I had a surprising experience recently when I received the following review on my book, Pure Lies: “False Deception – I thought it was historical fiction. It’s just a sex thriller. I stopped after the first chapter. No thank you!”
I actually had to go back and read the prologue (not the first chapter) to see what the reviewer meant. Sex thriller? Did I actually write a sex thriller? For those of you unfamiliar with this mystery, it is about greed and depravity as underlying motivation for the Salem witch trials. And, as in all my novels, it is unraveled by modern technology years or, in this case, centuries later.
The last two paragraphs of the prologue depict a church deacon and a young woman committing a “sin” but it is wholly in the context of the story and lays the foundation for one of the villains in the story to show their true character. Or so I thought.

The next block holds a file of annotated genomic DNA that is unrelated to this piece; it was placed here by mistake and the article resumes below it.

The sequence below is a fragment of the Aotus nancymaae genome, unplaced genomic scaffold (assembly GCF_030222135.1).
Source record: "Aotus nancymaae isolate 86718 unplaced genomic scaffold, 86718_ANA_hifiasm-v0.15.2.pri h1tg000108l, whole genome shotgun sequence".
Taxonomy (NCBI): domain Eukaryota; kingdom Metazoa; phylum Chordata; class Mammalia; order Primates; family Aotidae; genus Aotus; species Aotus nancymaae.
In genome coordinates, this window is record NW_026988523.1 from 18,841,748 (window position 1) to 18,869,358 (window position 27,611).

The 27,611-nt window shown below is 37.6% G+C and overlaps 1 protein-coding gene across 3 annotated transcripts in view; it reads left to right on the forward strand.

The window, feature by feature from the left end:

Pure Lies was the winner of the San Diego Book Awards for Best Published Mystery, Sisters in Crime in 2014 and has excellent reviews. It is historical fiction on one hand, and modern crime-solving on the other. Is it a cozy? No. But a sex thriller?
Naturally, every reader is entitled to their opinion. I’ve read “real” sex thrillers, and this review seemed far off the mark. But then I’m biased.
As a writer, it reminds me how important those first few pages are . . . to each individual reader. We need to consider our readers, but we have to be true to our writing. Would this opening scene to my book have been better without the “sin?” I think not.
Your ideas are welcome.